13Technical Digest--Solid-State Sensor and Actuator Workshop, Jun. 1996, pp. 191-195, Yongli Huang et al., "Piezoelectrically Actuated Microcantilever for Actuated Mirror Array Application".
14Technical Digest--Solid-State Sensor and Actuator Workshop, Jun. 1996, pp. 31-35, Sun et al., "Lateral In-Plane Displacement Microactuators with Combined Thermal and Electrostatic Drive".
15 *The Eighth International Conference on Solid State Sensors and Actuators, and Eurosensors IX, Jun. 1996, pp. 416 419, G. Lin et al., Design, Fabrication, and Testing of a C Shape Actuator .
16The Eighth International Conference on Solid-State Sensors and Actuators, and Eurosensors IX, Jun. 1996, pp. 416-419, G. Lin et al., "Design, Fabrication, and Testing of a C-Shape Actuator".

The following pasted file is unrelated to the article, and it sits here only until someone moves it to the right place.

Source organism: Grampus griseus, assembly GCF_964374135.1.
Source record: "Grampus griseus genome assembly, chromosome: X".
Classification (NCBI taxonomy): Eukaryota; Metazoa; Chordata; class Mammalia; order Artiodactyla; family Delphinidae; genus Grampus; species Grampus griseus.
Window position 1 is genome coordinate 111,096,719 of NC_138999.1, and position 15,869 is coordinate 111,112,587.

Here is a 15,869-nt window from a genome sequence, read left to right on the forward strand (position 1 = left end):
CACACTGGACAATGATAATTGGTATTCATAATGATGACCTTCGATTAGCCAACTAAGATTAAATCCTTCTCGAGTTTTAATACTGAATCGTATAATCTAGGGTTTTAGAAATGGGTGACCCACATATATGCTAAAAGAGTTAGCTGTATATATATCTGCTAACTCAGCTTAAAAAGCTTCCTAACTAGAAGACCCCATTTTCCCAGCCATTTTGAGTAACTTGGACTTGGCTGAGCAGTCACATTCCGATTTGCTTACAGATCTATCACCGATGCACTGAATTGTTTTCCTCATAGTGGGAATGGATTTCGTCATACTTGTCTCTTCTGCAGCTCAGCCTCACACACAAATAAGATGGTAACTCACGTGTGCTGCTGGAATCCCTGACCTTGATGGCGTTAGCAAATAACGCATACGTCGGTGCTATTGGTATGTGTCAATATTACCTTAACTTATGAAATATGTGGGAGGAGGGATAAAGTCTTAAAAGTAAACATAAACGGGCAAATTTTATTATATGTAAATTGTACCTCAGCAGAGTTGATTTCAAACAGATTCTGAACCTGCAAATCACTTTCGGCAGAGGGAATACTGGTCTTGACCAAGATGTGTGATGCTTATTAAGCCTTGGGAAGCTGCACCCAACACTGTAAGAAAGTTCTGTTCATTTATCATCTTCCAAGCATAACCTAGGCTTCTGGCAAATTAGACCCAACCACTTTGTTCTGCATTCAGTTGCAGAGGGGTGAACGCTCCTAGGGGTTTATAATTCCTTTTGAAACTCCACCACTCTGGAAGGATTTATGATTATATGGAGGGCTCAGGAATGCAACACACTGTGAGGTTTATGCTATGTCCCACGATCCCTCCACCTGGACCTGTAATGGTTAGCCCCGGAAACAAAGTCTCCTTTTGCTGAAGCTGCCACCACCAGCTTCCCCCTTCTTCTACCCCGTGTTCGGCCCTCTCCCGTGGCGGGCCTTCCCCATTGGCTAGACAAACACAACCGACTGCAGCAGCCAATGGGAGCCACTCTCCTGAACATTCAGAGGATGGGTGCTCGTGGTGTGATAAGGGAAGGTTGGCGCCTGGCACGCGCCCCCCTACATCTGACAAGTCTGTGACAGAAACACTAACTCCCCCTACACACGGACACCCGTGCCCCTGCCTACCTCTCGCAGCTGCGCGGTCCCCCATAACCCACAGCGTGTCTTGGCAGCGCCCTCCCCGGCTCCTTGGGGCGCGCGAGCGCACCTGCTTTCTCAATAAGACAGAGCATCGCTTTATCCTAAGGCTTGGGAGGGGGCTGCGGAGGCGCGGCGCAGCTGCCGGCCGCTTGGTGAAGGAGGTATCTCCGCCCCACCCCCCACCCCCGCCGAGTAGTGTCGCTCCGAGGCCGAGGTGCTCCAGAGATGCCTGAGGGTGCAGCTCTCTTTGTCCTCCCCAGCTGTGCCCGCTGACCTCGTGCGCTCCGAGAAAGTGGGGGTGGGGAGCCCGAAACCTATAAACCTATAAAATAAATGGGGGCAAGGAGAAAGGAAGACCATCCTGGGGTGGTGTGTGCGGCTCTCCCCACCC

Citada por
Patente citante Fecha de presentación Fecha de publicación Solicitante Título
US5955817 *19 Ene 199921 Sep 1999McncThermal arched beam microelectromechanical switching array
US5962949 *6 Nov 19975 Oct 1999McncMicroelectromechanical positioning apparatus
US5994816 *24 Sep 199730 Nov 1999McncThermal arched beam microelectromechanical devices and associated fabrication methods
US6017770 *30 Sep 199825 Ene 2000Eastman Kodak CompanyMethod of making a hybrid micro-electromagnetic article of manufacture
US6023121 *19 Ene 19998 Feb 2000McncThermal arched beam microelectromechanical structure
US6057520 *30 Jun 19992 May 2000McncArc resistant high voltage micromachined electrostatic switch
US6091050 *17 Nov 199718 Jul 2000Roxburgh LimitedThermal microplatform
US6103399 *8 Mar 199615 Ago 2000Elisabeth SmelaMethod for the manufacturing of micromachined structures and a micromachined structure manufactured using such method